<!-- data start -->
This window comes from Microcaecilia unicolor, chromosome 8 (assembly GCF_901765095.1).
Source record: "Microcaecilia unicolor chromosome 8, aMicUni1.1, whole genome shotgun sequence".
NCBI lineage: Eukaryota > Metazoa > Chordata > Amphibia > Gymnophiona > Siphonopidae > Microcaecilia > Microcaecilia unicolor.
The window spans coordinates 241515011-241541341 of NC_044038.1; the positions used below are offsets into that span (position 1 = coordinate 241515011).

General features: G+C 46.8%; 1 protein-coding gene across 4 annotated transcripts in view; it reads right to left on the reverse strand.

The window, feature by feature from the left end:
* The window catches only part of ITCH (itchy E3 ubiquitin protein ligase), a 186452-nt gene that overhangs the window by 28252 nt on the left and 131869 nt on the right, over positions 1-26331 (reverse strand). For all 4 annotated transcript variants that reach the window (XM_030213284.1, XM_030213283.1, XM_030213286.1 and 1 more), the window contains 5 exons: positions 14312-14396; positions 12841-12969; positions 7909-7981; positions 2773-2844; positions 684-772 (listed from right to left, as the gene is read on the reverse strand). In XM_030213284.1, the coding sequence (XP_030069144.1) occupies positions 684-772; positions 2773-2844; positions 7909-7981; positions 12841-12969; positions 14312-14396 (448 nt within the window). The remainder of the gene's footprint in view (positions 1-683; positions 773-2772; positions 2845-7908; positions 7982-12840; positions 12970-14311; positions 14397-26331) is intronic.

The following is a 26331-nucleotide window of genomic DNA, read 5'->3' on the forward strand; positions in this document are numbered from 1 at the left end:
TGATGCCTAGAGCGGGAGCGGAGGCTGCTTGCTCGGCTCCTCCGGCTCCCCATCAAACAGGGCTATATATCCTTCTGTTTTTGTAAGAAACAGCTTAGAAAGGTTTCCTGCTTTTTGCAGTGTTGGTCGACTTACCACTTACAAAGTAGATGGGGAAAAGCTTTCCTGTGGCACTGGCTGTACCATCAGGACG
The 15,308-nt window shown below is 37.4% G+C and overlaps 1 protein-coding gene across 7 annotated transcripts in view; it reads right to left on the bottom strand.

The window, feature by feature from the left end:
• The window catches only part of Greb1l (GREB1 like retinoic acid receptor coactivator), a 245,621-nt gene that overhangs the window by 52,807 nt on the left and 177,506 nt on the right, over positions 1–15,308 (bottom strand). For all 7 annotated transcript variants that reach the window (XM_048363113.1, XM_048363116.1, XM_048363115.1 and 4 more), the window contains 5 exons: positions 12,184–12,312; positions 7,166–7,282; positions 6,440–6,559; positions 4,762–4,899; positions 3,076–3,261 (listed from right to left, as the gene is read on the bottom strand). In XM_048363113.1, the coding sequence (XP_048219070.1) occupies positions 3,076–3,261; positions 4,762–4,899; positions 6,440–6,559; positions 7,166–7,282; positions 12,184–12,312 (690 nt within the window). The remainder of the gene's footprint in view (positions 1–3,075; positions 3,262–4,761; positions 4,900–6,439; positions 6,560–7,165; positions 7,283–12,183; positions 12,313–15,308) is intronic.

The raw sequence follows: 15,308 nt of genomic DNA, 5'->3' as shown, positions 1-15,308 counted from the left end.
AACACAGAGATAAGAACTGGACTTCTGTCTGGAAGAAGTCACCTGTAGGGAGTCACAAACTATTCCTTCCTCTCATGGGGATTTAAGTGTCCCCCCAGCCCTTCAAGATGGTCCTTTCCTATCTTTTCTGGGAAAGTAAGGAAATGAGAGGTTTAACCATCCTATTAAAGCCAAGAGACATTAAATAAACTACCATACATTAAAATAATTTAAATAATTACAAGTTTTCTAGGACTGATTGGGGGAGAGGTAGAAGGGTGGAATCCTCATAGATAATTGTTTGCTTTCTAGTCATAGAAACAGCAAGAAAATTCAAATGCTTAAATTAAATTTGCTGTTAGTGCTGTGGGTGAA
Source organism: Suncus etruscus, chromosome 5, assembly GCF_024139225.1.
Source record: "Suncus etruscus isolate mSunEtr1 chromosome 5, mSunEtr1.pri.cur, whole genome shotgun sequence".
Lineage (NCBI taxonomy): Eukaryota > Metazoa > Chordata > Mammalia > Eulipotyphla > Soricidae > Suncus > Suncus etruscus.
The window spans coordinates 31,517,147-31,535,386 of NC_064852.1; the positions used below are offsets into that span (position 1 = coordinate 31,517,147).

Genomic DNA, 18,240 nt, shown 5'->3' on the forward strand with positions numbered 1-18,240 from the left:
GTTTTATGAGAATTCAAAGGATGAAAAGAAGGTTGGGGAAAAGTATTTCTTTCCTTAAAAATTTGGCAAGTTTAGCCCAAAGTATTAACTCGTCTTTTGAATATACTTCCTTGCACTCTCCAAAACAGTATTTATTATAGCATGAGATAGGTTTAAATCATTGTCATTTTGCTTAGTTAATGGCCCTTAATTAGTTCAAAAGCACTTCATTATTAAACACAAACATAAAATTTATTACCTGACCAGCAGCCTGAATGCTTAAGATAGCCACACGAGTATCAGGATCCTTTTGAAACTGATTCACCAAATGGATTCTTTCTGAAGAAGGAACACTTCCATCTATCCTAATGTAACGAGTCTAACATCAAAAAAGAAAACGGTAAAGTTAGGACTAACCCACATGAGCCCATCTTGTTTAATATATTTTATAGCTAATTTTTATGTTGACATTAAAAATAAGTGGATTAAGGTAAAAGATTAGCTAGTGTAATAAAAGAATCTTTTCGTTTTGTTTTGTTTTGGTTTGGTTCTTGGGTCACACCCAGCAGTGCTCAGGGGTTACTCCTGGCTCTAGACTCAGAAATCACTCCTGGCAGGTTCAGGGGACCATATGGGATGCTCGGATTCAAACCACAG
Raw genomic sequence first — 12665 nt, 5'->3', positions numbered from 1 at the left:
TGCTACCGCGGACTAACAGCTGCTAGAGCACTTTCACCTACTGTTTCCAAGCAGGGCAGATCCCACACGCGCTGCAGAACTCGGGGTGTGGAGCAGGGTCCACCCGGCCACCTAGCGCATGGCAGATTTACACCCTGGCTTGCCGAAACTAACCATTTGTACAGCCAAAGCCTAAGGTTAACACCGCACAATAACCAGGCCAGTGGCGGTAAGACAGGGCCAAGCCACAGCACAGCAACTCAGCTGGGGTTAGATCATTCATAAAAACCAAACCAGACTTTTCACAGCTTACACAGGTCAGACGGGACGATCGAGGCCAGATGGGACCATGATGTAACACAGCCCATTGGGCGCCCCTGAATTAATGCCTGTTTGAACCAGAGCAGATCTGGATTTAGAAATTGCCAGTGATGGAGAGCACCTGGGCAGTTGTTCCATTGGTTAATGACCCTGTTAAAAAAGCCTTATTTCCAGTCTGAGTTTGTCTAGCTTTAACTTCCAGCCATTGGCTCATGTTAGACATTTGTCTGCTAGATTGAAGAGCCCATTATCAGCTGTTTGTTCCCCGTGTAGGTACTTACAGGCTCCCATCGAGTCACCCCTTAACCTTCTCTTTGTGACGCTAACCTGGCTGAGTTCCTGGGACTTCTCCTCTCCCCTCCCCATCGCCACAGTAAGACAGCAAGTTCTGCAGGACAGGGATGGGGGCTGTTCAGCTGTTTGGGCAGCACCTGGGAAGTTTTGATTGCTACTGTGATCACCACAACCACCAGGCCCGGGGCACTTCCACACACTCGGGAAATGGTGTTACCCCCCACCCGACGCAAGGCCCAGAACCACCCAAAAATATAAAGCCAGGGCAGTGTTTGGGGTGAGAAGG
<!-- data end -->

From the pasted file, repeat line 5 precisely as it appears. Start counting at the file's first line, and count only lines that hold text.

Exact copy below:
General features: G+C 46.8%; 1 protein-coding gene across 4 annotated transcripts in view; it reads right to left on the reverse strand.